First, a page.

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How to Pick the Perfect Font Size: A Guide to WCAG Accessibility

Overcome font size challenges and explore WCAG guidelines with this comprehensive guide, serving web developers, UX/UI designers, and content creators.

Written by Caitlin de Rooij

Caitlin de Rooij is a Web Accessibility Specialist. She works as an Accessibility Consultant for Level Level and provides training and workshops for enhancing digital accessibility. Caitlin’s expertise lies in ensuring that websites and digital content are designed and developed to be inclusive and usable for individuals with diverse abilities and disabilities.

Are you looking to optimise your website’s font size for accessibility? 

This includes selecting font sizes that meet international accessibility standards and crafting an overall better user experience. By mindfully choosing font sizes, you significantly elevate the user experience on your website for all users, including those with visual and cognitive disabilities. 

To make this process easier, the Web Content Accessibility Guidelines (WCAG) offer website owners a clear path on how to optimise font sizes for accessibility. 

In this article, we’ll explore the importance of accessible font size and how you can apply the WCAG guidelines to choose the best size for your website. 

How font size impacts readability and user experience

Just as a pair of ill-fitting glasses can make reading a book a strain, a website with the wrong font size can strain eyes and patience, leading to a bad online experience. 

Choosing a font size that’s too small or too large can decrease readability, especially for users who may be experiencing conditions such as myopia, hyperopia, or astigmatism. This could make it harder for them to absorb your web content and navigate your site, leading to many unwanted consequences, such as poor user experience, increased bounce rates, bad Search Engine Optimization (SEO) performance, and reduced conversions. 

With over half of online traffic coming from mobile devices, each with varying screen sizes, the challenge of font size becomes even bigger. This makes responsive design and scalable font sizes essential to ensure users can access your content in a format that caters to their device requirements.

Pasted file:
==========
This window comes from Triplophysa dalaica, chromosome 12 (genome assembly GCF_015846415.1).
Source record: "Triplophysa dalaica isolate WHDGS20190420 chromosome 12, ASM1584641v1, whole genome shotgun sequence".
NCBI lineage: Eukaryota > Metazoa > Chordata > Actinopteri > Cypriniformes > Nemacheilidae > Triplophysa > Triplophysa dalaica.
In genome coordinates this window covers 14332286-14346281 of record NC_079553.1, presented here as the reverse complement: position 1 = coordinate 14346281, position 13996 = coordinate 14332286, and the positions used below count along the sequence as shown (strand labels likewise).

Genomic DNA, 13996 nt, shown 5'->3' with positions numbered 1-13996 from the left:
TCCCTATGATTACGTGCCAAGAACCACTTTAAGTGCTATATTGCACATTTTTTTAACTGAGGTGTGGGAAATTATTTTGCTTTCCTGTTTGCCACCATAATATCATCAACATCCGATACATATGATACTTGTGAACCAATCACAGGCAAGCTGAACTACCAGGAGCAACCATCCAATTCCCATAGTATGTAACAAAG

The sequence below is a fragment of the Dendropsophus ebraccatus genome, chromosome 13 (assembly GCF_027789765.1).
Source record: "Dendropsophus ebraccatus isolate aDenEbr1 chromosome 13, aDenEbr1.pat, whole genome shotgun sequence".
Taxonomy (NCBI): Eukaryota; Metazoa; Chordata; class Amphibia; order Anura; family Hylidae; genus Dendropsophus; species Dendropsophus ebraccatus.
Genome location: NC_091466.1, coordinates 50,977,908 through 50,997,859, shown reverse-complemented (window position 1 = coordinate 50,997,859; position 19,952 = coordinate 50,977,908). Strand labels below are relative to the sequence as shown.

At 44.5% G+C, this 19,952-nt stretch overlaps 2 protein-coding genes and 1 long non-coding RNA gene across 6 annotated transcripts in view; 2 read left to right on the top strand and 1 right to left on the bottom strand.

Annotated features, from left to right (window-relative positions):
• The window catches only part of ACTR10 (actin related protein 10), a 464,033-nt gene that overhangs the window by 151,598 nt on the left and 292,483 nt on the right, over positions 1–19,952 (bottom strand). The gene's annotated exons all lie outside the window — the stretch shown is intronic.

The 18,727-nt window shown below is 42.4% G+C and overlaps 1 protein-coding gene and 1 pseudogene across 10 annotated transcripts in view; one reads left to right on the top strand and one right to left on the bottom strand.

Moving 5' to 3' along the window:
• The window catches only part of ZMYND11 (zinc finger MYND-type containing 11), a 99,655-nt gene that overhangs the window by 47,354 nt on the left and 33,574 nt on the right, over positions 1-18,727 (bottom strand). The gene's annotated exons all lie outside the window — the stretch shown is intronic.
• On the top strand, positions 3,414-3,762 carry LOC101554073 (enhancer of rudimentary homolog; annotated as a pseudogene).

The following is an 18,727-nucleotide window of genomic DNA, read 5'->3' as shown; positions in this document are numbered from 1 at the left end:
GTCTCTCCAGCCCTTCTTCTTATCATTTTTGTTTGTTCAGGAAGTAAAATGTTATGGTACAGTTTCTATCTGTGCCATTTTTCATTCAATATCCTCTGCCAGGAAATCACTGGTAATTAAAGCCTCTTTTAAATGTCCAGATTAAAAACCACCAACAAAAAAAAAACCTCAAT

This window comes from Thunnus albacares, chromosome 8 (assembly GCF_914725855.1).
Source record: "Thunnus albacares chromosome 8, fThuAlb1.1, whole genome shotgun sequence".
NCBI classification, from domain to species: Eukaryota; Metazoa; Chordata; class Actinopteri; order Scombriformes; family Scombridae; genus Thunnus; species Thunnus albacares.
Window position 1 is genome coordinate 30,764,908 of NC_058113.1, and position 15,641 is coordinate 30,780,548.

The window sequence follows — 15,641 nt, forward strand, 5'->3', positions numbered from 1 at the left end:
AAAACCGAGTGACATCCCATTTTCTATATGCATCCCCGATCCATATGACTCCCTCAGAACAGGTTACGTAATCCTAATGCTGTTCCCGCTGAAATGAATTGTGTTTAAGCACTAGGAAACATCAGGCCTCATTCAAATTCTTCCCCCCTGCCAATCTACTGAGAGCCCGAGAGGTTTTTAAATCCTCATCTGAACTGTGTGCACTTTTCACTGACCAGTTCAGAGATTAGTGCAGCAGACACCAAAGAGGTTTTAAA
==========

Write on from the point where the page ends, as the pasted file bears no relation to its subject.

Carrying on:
How to choose the perfect font size for accessibility

The ideal font size for your website depends on how users interact with your site, but since people use websites differently, it’s hard to define a universally perfect font size. 

Often, designers start with base sizes as follows:

  • Regular body text – a size of 12pt (16px) is generally suggested.
  • Large text – a size of 18pt (24px) is typically recommended as a minimum.

Remember, these values are not hard rules. The suitability of different font sizes can vary based on the context of use, specific typefaces, and the needs of your audience. It’s always encouraged to test usability with different types and sizes, reflecting your diverse user base.

At the heart of every design decision you make, the primary aim should be to create an intuitive and inclusive web experience that effectively communicates your content to your entire audience, regardless of their abilities.

Andrée Lange – Digital Designer at Level Level & Trainer at The A11Y Collective

What WCAG says about font size

The Web Content Accessibility Guidelines recommend the incorporation of ‘scalable’ text, meaning the users should be able to resize the text up to 200% using standard browser features without losing any content or functionality. 

They also don’t directly recommend a specific font size so you’d have to adjust that to your specific website. We recommend testing different versions and font sizes with users and see whether the page is clear enough for everyone. 

However, WCAG does mention specific font sizes in relation to contrast. Text elements that are at least 18pt (around 24px) or 14pt (around 18.66px) for bold text can be considered large enough that they require a lower contrast ratio than the one that is usually recommended, which is 4.5:1 for normal text. 

Importance of relative units over absolute ones

When it comes to defining font sizes on your website using CSS, leveraging relative units is considered best practice. The purpose is to have your text size adapt effectively, in line with the device or the settings a visitor is using to view your site. 

Relative units such as em, rem, percentages, or named font sizes are practical to use. Why? Because they ensure your website’s text remains readable, regardless of the device or browser used to view it.